I'm excited for McDiva! If I can throw in my two cents as someone who has essentially been in college for the past 12 years (haha grad school), the truth is that the specific degree program she does matters less than the overall quality of the school. I say this because she will take so many classes that have nothing to do with her major. Basically, I agree with you and your friend who believes that a "real college background" is a good thing to have. Obviously, it should be a place where she is sure that she can participate in theater costuming and stuff, ideally beginning in her first year, but as long as there's some skills-based coursework, she should be able to immerse herself in making stuff. And if she doesn't like your spreadsheets, I will. I kind of love thinking about educational opportunities.
May. 17th, 2013 03:56 pm (UTC)
While I agree with this, obviously, there is also the part where McDiva, like pretty much everybody on her father's side, does not suffer fools gladly. If she doesn't see the point of doing academic work, it will be torture for her. Science and math: torture. Except for geometry, which she sees the point of, due to pattern-making. While my side of the family goes the college route, with mother, father, stepmother, and sister all holding Masters degrees (stepmother had three), his side does not. They are pretty much brilliant, have achieved lots in their creative fields, and lecture at colleges all the time, but only one lone older sister has gone to college, although she also went on to get a Masters. I think she going to follow in that sister's footsteps, but that sister also wasn't an artist like the rest of them.

IDK, I think some people take more naturally to academics at that level, and while she's got the intellect, I don't know if she'll have the patience.
May. 17th, 2013 04:08 pm (UTC)
I don't know much about costuming programs, but I can tell you that not all fashion students will be superficial fashionistas - one of my really good friends got her AA at a community college, then went on to the Fashion Institute of Design and Merchandising (FIDM) in San Francisco. I briefly wanted to be a costumer at one point in my academic career (which can be completely blamed on Baz Luhrmann movies), and I think the FIDM in Los Angeles has a costuming department.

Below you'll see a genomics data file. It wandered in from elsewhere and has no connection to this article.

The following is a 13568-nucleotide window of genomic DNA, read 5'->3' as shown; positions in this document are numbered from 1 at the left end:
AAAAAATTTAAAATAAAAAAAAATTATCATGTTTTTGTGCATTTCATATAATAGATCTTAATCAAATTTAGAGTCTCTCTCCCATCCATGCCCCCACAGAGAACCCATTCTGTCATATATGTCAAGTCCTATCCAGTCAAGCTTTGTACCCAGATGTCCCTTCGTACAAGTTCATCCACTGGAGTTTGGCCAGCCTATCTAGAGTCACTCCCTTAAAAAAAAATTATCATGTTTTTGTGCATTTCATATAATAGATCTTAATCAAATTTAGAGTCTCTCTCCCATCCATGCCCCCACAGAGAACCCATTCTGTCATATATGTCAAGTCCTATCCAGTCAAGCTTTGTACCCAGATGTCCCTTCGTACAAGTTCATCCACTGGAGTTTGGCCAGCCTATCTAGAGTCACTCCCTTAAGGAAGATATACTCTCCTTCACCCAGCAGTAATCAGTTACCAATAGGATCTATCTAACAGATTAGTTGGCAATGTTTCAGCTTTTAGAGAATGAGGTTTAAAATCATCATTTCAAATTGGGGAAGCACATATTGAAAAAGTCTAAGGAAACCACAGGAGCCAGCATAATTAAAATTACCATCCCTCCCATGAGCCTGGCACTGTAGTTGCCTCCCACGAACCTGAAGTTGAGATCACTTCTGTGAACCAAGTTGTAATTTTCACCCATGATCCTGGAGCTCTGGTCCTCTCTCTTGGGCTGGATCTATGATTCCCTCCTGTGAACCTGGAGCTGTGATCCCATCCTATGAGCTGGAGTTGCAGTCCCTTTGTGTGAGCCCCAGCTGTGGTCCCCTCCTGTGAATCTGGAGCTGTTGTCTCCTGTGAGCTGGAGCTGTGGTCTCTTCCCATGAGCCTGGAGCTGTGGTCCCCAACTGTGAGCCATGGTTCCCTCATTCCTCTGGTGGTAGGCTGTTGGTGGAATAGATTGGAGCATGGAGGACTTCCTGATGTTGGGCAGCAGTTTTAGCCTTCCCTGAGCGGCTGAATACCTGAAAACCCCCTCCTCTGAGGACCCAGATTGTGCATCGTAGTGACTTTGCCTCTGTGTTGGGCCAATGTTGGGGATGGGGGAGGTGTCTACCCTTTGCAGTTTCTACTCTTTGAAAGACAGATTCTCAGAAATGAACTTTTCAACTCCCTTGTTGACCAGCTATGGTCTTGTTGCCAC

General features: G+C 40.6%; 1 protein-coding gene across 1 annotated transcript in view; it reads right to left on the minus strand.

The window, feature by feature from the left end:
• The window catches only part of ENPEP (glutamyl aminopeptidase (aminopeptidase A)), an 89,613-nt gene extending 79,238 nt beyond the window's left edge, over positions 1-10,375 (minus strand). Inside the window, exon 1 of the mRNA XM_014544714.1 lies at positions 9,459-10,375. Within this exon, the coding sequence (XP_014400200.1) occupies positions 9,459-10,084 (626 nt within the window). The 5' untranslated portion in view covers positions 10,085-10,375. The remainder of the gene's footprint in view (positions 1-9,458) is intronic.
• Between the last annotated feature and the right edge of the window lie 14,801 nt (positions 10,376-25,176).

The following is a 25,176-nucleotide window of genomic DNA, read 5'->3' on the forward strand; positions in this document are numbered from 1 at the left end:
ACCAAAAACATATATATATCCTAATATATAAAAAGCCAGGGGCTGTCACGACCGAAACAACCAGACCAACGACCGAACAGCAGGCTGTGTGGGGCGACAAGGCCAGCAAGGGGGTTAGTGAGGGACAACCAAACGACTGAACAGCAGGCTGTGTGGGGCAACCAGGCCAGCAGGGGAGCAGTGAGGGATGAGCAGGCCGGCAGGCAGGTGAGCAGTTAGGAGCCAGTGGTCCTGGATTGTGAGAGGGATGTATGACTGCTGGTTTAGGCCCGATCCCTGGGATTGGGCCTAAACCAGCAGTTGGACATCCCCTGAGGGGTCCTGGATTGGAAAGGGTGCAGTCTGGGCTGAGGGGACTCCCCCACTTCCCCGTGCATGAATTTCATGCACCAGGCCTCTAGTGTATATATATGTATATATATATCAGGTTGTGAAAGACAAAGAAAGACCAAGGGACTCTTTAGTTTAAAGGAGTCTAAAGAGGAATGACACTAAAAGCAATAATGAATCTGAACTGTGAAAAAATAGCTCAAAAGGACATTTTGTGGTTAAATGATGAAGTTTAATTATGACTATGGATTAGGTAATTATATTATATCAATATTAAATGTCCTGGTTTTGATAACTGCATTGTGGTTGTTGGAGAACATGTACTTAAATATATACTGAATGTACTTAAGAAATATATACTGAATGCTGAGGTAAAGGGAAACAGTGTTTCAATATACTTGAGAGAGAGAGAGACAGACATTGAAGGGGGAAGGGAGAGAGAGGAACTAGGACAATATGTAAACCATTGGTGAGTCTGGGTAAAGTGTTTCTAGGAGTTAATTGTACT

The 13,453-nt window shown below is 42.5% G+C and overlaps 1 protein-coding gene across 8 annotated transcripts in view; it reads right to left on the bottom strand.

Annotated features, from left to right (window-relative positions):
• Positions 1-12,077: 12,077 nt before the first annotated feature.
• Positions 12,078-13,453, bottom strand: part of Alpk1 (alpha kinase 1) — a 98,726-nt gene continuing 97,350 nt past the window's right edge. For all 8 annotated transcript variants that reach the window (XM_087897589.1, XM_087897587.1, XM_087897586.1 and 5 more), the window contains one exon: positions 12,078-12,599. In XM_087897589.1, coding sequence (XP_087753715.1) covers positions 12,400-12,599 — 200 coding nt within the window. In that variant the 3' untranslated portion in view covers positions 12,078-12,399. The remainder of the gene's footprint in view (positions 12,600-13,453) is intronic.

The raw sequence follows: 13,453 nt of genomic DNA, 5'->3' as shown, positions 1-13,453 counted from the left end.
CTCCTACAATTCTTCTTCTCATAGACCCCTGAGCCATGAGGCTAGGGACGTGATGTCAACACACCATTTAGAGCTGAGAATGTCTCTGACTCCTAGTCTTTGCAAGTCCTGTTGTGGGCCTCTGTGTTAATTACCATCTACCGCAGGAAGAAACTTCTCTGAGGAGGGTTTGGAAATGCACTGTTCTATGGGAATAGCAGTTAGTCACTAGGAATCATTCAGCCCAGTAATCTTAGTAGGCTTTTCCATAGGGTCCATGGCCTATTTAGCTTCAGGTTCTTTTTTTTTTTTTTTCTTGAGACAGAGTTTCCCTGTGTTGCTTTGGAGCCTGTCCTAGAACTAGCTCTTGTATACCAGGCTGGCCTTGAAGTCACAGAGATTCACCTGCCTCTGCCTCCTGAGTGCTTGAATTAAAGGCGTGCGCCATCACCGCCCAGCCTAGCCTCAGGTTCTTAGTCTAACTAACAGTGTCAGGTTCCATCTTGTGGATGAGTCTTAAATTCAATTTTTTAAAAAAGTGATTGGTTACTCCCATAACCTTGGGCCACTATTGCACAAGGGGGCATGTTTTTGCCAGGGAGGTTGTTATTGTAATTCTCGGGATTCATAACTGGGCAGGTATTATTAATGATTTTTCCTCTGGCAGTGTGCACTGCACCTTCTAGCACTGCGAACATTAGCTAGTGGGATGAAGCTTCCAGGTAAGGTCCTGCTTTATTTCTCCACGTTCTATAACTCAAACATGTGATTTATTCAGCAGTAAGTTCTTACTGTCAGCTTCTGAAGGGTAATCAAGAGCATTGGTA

I agree with ceciliaj, though. As talented as McDiva is (and I've seen some of her work!), I would still recommend some sort of liberal arts background.

And don't worry. I'm a researcher too. A spreadsheet with all my possible grad schools was the first thing I transferred to my new computer, and I won't be applying until fall of 2014!

Tell McDiva good luck for me!
May. 17th, 2013 05:22 pm (UTC)
I was gonna say that about fashion people too -- some awesome, brilliant people working in that field.
May. 17th, 2013 06:36 pm (UTC)
Oh, absolutely! And it's not like there aren't any shallow people in Theatre, either. I'm leaning toward Theatre because there are way more programs in your standard issue colleges and universities, while fashion programs are mostly in art or specialty schools. A notable exception is Fashion Institute of Technology in Manhattan, which I recently discovered is a 4-year SUNY school with liberal arts requirements and academic honors programs. Who knew? She could get a costuming BFA at Rutgers, Tulane, Carnegie Mellon, DePaul, Boston University, or SUNY Purchase. But she could also switch to History or Media Studies or something.

MFAs in her field are widely available in California, so I'm mystified why BFAs are not on the table.
May. 17th, 2013 06:24 pm (UTC)
Hee! That sounded mean, didn't it? I really think that fashion is capital "A" Art. I know there are a lot of interesting, serious people working in the field, as well as some mean, judgmental people. I just wonder if McDiva realizes that it means going to girls school in a de facto kind of way. It might be fine with her, although she says she's not interested in women's colleges, like I was at her age.

Thanks for the good wishes! I'm glad I'm not alone in my spreadsheet love!
May. 17th, 2013 04:26 pm (UTC)
How McDiva feels about this is unclear, as all discussions about college are brief and decreed “boring”.

Ah, yes. Welcome to my world! We are just starting this process ourselves. Ugh. Thank you for sharing - I don't feel so alone. :-)
May. 17th, 2013 06:43 pm (UTC)
I am told that this is normal. Many, many moms have told me that their kids were completely uninterested in the whole thing, until, magically, sometime over the summer before senior year they switched on. We'll see. I'm still a bit shocked that she agreed to this college tour trip. It also means thrift-shopping in Portland, which is agreeable to her, seeing relatives that sometimes shower her with gifts, and going to a play in Ashland, so there's that. Also, she's missing the whole last week of school, in which traditionally not a damn thing happens due to all the graduation preparations the staff and seniors are consumed with. That was attractive. ;-)
May. 17th, 2013 04:33 pm (UTC)
I picked my university through two things - one was identifying places doing my course within 200 miles of home (but further than 50 miles), to make sure I wasn't going wildly too far. (I'm guessing you'd need longer distance? But the principle is good.) And secondly, a far less scientific melange of campus vs city/big vs small city/transport links to narrow down to the 8 choices we were allowed.

I got all of them, so then I did go purely on how I felt about the particular course and the campus, and eventually tossed a coin and ignored the answer because my gut said to pick the other one. Never, ever been sorry that I did it that way. Still have 8 friends in regular touch from that university, and still love the city too.